When families of choice choose to send their children to other schools, they may also move out of the city, taking with them the prized tax dollars in property investment and disposable income that Richmond’s economic development is focused on attracting. If school perception were flipped, more middle and upper income households would be retained, thus increasing revenue to address systemic problems and creating a local market to spur continued business growth. This is why education in Richmond is the linchpin to sustainable neighborhoods.   
True change is necessary to improve RPS, but where do we start? Changing perception can be a starting point that will create momentum and further current reform efforts. To create an authentic and engaging campaign, school-neighborhood level teams would develop content, hold local events, and begin to develop relationships within the community. The role for RPS or City administration would be to facilitate this system by offering coordinated fundraising drives and marketing of locally derived initiatives or events.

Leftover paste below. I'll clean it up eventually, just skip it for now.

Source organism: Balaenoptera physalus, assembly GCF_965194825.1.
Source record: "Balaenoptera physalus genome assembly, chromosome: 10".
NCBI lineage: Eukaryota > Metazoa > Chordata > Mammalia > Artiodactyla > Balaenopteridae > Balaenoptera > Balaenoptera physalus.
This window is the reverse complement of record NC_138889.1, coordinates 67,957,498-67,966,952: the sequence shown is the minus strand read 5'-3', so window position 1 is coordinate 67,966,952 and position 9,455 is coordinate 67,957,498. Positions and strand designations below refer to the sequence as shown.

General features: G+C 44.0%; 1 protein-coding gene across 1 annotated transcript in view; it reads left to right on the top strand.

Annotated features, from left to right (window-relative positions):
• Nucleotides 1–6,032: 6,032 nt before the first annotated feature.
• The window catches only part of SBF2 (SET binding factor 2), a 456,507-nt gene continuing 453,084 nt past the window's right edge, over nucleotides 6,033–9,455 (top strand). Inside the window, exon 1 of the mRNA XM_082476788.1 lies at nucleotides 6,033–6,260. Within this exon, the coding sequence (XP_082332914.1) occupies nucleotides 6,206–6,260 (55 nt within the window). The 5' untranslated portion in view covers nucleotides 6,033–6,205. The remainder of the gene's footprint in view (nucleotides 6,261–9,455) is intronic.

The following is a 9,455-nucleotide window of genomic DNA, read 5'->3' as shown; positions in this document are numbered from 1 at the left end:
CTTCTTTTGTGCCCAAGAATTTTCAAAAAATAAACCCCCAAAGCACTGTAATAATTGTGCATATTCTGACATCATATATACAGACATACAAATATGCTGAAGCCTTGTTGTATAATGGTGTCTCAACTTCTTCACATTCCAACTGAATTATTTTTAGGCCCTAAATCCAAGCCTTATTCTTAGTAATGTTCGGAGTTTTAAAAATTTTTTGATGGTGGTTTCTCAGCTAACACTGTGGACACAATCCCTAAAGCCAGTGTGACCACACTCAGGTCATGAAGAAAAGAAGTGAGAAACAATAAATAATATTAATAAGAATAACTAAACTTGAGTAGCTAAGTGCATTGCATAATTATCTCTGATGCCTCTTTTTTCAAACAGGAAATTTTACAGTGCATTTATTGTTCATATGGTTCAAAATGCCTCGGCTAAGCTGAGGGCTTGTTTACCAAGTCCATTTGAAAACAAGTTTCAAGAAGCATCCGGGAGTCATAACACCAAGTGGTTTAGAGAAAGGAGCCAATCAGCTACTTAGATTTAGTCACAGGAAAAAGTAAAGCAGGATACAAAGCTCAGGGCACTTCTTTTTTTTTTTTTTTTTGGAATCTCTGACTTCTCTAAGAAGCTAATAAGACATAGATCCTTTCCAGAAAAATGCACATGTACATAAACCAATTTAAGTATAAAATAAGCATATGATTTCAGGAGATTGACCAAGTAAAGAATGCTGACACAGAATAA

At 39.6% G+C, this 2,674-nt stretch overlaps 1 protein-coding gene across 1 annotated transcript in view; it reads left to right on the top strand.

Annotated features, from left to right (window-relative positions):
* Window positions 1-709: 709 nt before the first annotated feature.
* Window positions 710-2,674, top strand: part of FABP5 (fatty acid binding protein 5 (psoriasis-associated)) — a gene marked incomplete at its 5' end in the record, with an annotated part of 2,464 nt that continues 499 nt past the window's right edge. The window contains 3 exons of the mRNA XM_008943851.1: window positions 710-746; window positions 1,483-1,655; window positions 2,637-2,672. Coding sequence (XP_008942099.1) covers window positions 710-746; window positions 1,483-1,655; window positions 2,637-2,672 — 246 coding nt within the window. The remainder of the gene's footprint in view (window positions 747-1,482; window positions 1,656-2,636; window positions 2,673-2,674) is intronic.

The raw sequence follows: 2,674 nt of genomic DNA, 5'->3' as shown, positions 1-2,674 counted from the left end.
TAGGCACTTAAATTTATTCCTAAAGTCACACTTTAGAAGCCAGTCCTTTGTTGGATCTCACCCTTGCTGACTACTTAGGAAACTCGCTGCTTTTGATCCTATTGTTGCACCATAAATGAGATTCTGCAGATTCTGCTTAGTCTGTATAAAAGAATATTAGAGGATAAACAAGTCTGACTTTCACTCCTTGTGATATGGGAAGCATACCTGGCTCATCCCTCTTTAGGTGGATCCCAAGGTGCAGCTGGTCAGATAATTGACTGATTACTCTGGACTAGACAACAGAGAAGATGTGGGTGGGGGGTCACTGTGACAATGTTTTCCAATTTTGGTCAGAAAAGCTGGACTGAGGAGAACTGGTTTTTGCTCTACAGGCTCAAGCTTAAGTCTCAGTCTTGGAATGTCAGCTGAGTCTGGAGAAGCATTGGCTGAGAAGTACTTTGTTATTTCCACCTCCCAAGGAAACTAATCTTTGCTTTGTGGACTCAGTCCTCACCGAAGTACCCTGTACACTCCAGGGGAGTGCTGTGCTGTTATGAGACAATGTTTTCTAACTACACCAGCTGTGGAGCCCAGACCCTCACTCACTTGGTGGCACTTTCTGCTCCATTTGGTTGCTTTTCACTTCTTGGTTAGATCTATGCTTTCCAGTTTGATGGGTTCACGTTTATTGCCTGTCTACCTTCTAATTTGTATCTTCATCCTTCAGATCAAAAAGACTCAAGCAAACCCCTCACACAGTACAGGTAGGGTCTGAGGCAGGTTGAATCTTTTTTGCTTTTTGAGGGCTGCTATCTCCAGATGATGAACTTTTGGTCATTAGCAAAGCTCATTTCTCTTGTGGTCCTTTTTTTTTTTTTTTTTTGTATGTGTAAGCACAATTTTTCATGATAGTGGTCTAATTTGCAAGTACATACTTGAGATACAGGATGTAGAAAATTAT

How can this happen?  
RPS, through school action teams, should start by identifying existing resources, successes, and assets of the schools. In the best case scenario this would be conducted as part of a larger strategic planning process for each school (as I have advocated before). This assessment process would help engage local partners in developing teams to meet schools needs, as is developing with Area 10 Faith Community’s work alongside John B. Cary Elementary.
"Your existing assets equal your best opportunities" 
- Della Rucker
Once these community assets are identified, the school should have a local branding and logo competition. Bryce Lytle’s Curious about Westover group has a terrific “Eager Beaver” tagline and logo created by members of the group.
A next step might be to compile a list of key community contacts and information to develop a marketing packet for the school. Examples of this can be seen in the Greater Richmond Partnership’s education recruitment packet or VEDP Community Profile. These recruitment packets could be used to hand out to new families in the neighborhood, but could also aid in attracting new teachers and administrators.
Eager Beaver
Locally created mascot for
Westover Hills Elementary